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In the United States, if a debtor is in default, is it considered libel if the creditor publishes the fact that the debtor is delinquent?

My understanding is that normally truth is a perfect defense to a charge of libel in the United States, but I wondering if this is still true if a creditor sets out to deliberately damage the reputation of a debtor over an unpaid debt.

For example, let's imagine person A borrows $50,000 from person B and agrees to pay it back with interest in 1 years time. The year elapses without the debt being paid. Can person B publish these facts in a newspaper ad without being guilty of libel?

  • Even if it's not libel, it could still be a violation of some privacy law. – Nate Eldredge Sep 14 '18 at 0:20
  • If this were done on a massive scale for many different creditors by a third party, the person doing it would still be acting lawfully but would be subject to credit reporting agency regulations. Otherwise, as the answers point out, it is perfectly legal. – ohwilleke Sep 14 '18 at 6:43
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B would not commit libel by publishing that ad.

Throughout the United States, truth is at the least a defense to libel. If the statement in question is false, the speaker's intent is relevant. If the statement in question is true, the speaker's intent is not relevant.

Nor would the statement constitute a privacy violation. The relevant tort would be public disclosure of private facts, but that deals with information whose disclosure would be "highly offensive to the reasonable person." So unless the creditor also disclosed that the debt was for something incredibly private ("A owes me $50,000 for" HIV treatment, fetish fulfillment, etc.), I can't see any way to hold him liable.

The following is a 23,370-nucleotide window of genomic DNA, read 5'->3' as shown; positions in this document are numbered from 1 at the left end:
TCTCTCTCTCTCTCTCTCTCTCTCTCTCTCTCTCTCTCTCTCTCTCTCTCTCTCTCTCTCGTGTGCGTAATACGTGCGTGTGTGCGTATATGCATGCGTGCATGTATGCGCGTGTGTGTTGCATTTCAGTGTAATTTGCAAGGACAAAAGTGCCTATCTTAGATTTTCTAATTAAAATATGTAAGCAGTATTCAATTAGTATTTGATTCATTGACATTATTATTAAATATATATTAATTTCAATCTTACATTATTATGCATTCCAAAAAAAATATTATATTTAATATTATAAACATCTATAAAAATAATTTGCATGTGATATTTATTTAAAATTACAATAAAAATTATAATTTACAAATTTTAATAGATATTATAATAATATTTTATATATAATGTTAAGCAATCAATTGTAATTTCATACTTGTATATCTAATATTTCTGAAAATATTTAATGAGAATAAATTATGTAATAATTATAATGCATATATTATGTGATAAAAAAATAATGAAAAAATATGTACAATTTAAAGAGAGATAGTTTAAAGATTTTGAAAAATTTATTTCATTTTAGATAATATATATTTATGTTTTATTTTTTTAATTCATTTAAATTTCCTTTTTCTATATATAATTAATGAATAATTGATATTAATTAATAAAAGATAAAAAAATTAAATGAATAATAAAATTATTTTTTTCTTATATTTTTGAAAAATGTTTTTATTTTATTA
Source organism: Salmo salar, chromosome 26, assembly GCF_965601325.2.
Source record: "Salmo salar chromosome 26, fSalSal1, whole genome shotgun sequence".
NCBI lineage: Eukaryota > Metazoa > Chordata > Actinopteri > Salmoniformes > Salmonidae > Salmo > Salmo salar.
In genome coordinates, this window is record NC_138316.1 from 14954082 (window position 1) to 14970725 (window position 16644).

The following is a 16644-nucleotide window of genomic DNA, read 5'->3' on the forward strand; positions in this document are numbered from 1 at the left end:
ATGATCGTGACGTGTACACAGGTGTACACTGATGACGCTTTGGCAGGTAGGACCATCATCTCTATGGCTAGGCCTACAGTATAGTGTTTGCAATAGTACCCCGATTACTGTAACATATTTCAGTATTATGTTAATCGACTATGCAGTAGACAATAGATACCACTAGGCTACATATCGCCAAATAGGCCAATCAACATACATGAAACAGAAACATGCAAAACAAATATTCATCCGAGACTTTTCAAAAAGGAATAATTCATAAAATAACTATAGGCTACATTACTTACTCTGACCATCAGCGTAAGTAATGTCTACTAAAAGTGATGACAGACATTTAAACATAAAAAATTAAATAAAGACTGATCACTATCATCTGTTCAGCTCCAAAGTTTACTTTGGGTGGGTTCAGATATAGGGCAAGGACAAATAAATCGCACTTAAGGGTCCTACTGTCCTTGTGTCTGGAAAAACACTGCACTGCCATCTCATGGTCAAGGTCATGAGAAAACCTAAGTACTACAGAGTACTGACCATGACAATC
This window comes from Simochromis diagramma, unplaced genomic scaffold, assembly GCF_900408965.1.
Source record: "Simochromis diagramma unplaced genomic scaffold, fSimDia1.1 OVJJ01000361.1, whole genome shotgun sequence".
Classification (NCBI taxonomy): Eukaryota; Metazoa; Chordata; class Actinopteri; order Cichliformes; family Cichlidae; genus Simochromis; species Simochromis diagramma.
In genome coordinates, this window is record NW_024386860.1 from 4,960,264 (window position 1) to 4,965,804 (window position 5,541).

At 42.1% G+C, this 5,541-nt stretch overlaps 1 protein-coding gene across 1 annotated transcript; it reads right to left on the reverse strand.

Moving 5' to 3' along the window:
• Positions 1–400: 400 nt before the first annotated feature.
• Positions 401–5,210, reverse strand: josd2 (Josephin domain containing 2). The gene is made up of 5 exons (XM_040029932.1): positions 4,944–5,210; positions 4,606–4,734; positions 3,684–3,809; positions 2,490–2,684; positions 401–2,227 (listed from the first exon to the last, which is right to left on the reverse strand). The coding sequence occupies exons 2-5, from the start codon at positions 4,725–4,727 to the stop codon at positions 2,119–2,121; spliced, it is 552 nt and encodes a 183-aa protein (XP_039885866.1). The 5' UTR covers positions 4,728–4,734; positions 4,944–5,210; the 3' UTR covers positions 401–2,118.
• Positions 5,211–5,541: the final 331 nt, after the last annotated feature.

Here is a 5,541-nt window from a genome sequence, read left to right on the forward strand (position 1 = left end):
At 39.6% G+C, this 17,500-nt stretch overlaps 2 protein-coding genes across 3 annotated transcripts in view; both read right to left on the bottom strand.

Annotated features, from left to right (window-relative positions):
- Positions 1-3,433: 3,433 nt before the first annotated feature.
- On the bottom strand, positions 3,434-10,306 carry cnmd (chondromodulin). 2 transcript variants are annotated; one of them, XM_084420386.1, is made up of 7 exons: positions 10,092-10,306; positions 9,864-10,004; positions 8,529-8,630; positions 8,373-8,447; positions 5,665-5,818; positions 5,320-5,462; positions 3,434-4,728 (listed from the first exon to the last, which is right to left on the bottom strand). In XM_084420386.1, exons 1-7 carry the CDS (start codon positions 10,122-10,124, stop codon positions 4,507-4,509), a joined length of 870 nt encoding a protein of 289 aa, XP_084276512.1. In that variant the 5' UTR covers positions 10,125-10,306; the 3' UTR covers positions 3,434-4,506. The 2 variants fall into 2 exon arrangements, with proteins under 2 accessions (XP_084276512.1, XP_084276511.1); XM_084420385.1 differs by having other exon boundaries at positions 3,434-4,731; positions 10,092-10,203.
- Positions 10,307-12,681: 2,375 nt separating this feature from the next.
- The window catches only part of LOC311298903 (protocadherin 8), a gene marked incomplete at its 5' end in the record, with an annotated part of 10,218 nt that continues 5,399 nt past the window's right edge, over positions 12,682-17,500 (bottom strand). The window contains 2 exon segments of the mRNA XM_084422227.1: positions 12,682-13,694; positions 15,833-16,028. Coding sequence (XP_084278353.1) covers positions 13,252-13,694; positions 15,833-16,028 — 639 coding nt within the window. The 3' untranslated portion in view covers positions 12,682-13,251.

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    If B is a bank or similar financial institution, there could be privacy regulations that forbid them from publishing this info, and they could be fined by the government. – Nate Eldredge Sep 14 '18 at 0:51
  • That's definitely an issue on the creditor's side. GLB is probably the operative law, but I don't think it provides remedies the consumer a cause of action, at least not when the information is accurate. – bdb484 Sep 14 '18 at 0:58
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Is publication of an unpaid debt considered to be libelous? Can person B publish these facts in a newspaper ad without being guilty of libel?

The disclosure of person A's delinquency is indistinguishable from a disclosure that a party has breached a contract of which the underlying good (or service) provided is different than money (or the lending thereof).

As long as the disclosure by person B is truthful and not prohibited by contract between the parties, the publication is not actionable.

Moreover, person B could argue a social or moral obligation to alert others about person A's insolvency or evasion.

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Truth is a defense but a person does not owe money where they have disputed the debt - saying they do would not be true.

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